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Guidelines on epilepsy monitoring unit (EMU) standards have been recently published. We aimed to survey Canadian EMUs to describe the landscape of safety practices and compare these to the recommendations from the new guidelines.
A 34-item survey was created by compiling questions on EMU structure, patient monitoring, equipment, personnel, standardized protocol use, and use of injury prevention tools. The questionnaire was distributed online to 24 Canadian hospital centers performing video-EEG monitoring (VEM) in EMUs. Responses were tabulated and descriptively summarized.
In total, 26 EMUs responded (100% response rate), 50% of which were adult EMUs. EMUs were on average active for 23.4 years and had on average 3.6 beds. About 81% of respondents reported having a dedicated area for VEM, and 65% reported having designated EMU beds. Although a video monitoring station was available in 96% of EMUs, only 48% of EMUs provided continuous observation of patients (video and/or physical). A total of 65% of EMUs employed continuous heart monitoring. The technologist-to-patient ratio was 1:1–2 in 52% of EMUs during the day. No technologist supervision was most often reported in the evening and at night. Nurse-to-EMU-patient ratio was mostly 1:1–4 independent of the time of day. Consent forms were required before admission in 27% of EMUs.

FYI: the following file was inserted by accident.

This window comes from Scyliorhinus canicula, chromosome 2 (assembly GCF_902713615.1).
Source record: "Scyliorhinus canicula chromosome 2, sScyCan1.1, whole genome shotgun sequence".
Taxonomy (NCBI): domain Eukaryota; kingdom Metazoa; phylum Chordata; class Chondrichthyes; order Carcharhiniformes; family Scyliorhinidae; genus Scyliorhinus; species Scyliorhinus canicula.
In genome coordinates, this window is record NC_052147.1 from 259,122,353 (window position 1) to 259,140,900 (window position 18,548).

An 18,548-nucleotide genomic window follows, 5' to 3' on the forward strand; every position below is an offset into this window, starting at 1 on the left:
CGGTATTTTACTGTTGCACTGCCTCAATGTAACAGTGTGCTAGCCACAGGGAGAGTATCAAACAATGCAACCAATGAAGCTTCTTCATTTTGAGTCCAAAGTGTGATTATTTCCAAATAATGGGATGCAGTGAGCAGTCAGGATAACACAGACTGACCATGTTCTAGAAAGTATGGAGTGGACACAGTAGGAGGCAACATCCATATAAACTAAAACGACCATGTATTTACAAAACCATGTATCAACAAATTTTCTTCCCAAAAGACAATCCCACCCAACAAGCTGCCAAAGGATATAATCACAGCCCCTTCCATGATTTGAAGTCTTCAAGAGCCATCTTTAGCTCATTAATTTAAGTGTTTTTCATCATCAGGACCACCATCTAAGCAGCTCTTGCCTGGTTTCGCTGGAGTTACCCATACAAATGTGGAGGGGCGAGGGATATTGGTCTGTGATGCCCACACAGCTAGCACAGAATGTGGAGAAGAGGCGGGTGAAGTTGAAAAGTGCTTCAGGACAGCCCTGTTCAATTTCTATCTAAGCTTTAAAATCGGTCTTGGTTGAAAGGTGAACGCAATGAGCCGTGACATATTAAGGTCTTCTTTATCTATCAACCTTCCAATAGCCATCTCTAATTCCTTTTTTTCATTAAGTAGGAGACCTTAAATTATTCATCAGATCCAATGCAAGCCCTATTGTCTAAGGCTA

Canadian EMUs performed decently in terms of there being dedicated space for VEM, continuous heart monitoring, and adequate nurse-to-patient ratios. Other practices were quite variable, and adjustments should be made on a case-by-case basis to adhere to the latest guidelines.
To compare clinical outcomes associated with appropriate and inappropriate management of asymptomatic bacteriuria (ASB) and urinary tract infection (UTI) among inpatients with neurogenic bladder (NB).
Multicenter, retrospective cohort.
The study was conducted across 4 Veterans’ Affairs hospitals.
The study included veterans with NB due to spinal cord injury or disorder (SCI/D), multiple sclerosis (MS), or Parkinson’s disease (PD) hospitalized between January 1, 2017, and December 31, 2018, with diagnosis of ASB or UTI.
In a medical record review, we classified ASB and UTI diagnoses and treatments as appropriate or inappropriate based on national guidelines.
Main outcome measures: